10. That's really interesting! Thanks for sharing.
  11. Absolutely. I wasn't meaning to suggest that she did have a "Christian meaning" using this reference, and sorry if my original post seemed to say that.
  12. Well, I think Rue dying, unlike David, might be part of the point. A "reality" vs. "myth" type of thing. And while the culture of Panem doesn't show any traces of religion, there is a lot of references to Roman myth (Trident, used by Neptune, God of the Sea, Cornucopias had ties to Roman mythology, etc.). So, she's not completely avoiding references to's just that the references aren't about religion. They're about other things. This is the only Biblical reference I've found so far, and sort of why I was surprised to find it. But it's still too on the nose to be an accident. But everything you said about Rue and Prim and the Big Sister bond, I agree with...I don't see how her making a reference to David and Goliath concerning Rue would undermine that.
  13. To me it seems to blatant...small child with a slingshot going up against a large man with a sword (exact weapons David and Goliath had). And, it's one of the better known Bible stories, and even among the non-religious the "David vs. Goliath" story it used to point out exactly the theme you mentioned (underdog vs. the mighty). So, while I don't think it's necessarily has any religious meaning here, I can't see how she could have used those exact weapons "accidentally."
  14. I've always seen it as "homeschool," even if spell check has a tizzy about that (one more place it hasn't caught up to our homeschool lingo, along with printables, manipulatives, etc.).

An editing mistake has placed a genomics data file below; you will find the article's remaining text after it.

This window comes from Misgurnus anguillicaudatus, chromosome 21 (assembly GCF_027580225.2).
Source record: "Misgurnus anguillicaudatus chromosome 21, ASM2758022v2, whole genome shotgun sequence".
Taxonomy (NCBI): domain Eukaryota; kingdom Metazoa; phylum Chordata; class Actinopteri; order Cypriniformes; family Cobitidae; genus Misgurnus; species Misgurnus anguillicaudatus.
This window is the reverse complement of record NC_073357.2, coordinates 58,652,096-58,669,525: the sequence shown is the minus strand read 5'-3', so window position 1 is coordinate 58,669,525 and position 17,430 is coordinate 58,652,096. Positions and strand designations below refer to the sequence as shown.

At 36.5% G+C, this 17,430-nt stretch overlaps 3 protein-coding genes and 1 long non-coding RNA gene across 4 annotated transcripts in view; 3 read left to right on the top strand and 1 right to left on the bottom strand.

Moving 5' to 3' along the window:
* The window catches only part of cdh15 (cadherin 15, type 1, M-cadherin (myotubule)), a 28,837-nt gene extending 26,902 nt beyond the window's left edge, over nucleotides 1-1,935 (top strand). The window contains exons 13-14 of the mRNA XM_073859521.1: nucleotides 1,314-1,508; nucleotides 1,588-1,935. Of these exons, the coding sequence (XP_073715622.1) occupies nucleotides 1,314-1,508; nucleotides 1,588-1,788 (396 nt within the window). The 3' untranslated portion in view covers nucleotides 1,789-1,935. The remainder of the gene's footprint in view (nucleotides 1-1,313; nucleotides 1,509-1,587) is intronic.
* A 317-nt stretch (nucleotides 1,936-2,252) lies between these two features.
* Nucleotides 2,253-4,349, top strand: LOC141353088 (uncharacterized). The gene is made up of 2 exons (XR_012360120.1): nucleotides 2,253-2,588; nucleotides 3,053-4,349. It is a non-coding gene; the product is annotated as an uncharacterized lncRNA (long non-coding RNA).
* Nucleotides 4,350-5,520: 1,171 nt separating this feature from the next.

15. Maybe that's it. Maybe I wouldn't have noticed it if I wasn't religious myself. But it just seems like there are so many places where usually, even in sci-fi, religion is present. People facing their death, various ceremonies that often would be given some sort of religious tie but here don't (a wedding, for instance), people grappling with their own moral failings, even war and revolt (where people often have religious reasons for joining or abstaining), no prayers for safety of anyone, self or other, even though the main characters are constantly concerned for their families, etc....all of these are things where there would usually be someone, some character, relating in some way to that through a religious lens, even superficially. There isn't even a character saying that they DON'T believe in God because of all the war, oppression, etc... It wasn't that I would expect big religious references...but it was noticeable that the culture she created didn't have any trace of religion in it. I've grown used to, in modern movies and books, even in historical settings where you would expect more people to be religious, that the main character is usually athiest, agnostic, or skeptical of religion...and apart from the occasional wise teacher role that the most religious characters will be either evil, very annoying, or portrayed as sort of either pathetic or crazed. (That irks me...especially in the historical contexts, where too often they don't offer any real reason why someone raised in a religious context would end up agnostic/atheist). The absence of all that in the Hunger Games didn't bother was just interesting. It was a little refreshing actually that there wasn't the usual "fists toward the heaven" that often accompany dark, trying times in books and movies. It made me think it was intentional because I can't think of a book covering these topics that didn't have any trace of religion at all, in the negative or positive, or even in passing. Curious, when you first read the book did you notice the absence of religion in the Panem culture?